Back in February, Treasury Secretary, Timothy Geithner testifying before a Congressional hearing chaired by Paul Ryan, provided the perfect juxtaposition between the two campaigns in this presidential matchup.
Here’s what we wrote:
Back in February, Treasury Secretary, Timothy Geithner was responding to questions raised by House Budget Committee Chairman, Paul Ryan, and specifically what the broadly outlined Obama budget made public via an Obama speech was going to do with respect to our long-term debt problem. Geithner's response:
“We’re not coming before you to say we have a definitive solution to that long-term problem. What we do know is we don’t like yours (Ryan's budget proposal.)”
Everything you need to know about the shameless cynicism, small-mindedness and lack of seriousness possessed by this administration is summed up in that quote. But you better get used to it because that quote will represent the emotional and intellectual rigor behind everything else you will hear from now until November.
High unemployment? We're going to tax the rich through the Buffet Rule. High gas prices? We're going to investigate oil market speculators or something. Unsustainable long-term debt? You suck.
And if you haven't heard it yet, get ready: Paul Ryan is going to kill Medicare as we know it.
Because "as we know it" is completely unsustainable and no prominent figure in D.C. from either party outside of Ryan has been willing to acknowlege this let alone put forth a plan on how to save Medicare.
The entire tone and tenor of the campaign has changed with the Ryan pick. Ryan's combination of genial earnestness and his wonkish knowledge of the issues is the perfect counter to the cheap, petty and mindless class-warfare rhetoric that has been the centerpiece of the Obama campaign.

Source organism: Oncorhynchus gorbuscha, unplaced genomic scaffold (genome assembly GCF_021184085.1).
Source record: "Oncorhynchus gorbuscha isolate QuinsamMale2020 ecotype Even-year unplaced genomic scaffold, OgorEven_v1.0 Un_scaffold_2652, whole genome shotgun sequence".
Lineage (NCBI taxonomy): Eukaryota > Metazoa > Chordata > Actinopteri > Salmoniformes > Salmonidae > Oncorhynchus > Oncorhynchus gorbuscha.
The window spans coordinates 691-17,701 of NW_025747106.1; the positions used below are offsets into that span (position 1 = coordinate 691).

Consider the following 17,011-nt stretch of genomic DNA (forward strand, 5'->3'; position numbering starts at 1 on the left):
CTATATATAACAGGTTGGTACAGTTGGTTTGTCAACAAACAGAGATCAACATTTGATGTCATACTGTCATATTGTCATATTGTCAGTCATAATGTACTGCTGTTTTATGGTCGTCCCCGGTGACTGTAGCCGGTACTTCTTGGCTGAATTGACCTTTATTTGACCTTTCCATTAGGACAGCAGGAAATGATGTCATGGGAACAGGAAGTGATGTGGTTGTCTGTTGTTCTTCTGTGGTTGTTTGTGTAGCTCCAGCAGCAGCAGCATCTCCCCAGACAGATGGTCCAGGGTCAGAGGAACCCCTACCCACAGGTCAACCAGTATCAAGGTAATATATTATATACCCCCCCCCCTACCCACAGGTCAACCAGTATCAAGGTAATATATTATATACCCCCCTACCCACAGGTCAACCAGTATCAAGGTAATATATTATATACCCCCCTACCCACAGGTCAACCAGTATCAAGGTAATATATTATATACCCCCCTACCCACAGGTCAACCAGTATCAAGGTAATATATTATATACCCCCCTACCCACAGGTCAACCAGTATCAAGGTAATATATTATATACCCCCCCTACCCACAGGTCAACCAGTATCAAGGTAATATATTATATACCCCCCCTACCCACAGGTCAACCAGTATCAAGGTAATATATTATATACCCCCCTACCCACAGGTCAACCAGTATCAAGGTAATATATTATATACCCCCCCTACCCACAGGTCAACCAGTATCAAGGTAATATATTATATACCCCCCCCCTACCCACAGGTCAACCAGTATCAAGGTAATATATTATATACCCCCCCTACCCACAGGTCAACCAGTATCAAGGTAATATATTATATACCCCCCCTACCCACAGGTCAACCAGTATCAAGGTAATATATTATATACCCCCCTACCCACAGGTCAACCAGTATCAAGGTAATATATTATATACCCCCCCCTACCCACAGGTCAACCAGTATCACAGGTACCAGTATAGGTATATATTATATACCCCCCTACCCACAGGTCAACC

Oh, and good luck trying to demonize a decent, family-oriented Catholic from the Midwest.
And with respect to what Paul Ryan means to this country and our particular generation, Gen-X, here is what we wrote back in April of 2011:
20 years ago, we read a book called Generations which charted 4 recurring generational cohorts through American history.
From the preface:
This book presents the "history of the future" by narrating a recurring dynamic of generational behavior that seems to determine how and when we participate as individuals in social change - or social upheaval. We say, in effect, that this dynamic repeats itself. This is reason enough to make history important: For if the future replays the past, so too must the past anticipate the future.
Obviously, of particular interest to us were the cohort generations (Reactive generations) of the Gen-Xers (in the book, the 13ers, as it was the 13th generation since the nation's declaration of independence). The common trait or characteristic of the cohorts of the Gen-Xers was that though they got off to a rocky start, it was this generation that was asked to make the sacrifices and tough decisions to guide America through turbulent times.
It was interesting to note that the previous cohort to the Gen-Xers contained F. Scott Fitzgerald, Ezra Pound, Irving Berlin and Eugene O'Neill of the "Lost Generation" that fought the moral crusades of Prohibition and the Palmer Raids "with bathtub gin and opulent sex" but then matured into the generation also of FDR, George Patton, Dwight Eisenhower and Harry Truman that guided this nation through the dual crises of the Great Depression and WWII.
As we read this in our mid-twenties as a much popularly-maligned member of Gen-X, we wondered what history would hold in store and what avenue of redemption would be presented for us to lead. 20 years on, we think it's becoming clear what this crisis is going to be if it is not at our doorstep already. To ignore it is to be blind to the facts and to do nothing about it would be simply a massive moral failure.
Folks, the Gen-Xer-in-Chief, Paul Ryan (via KT):
OK, gang, that's probably it for today. We'll see you tomorrow.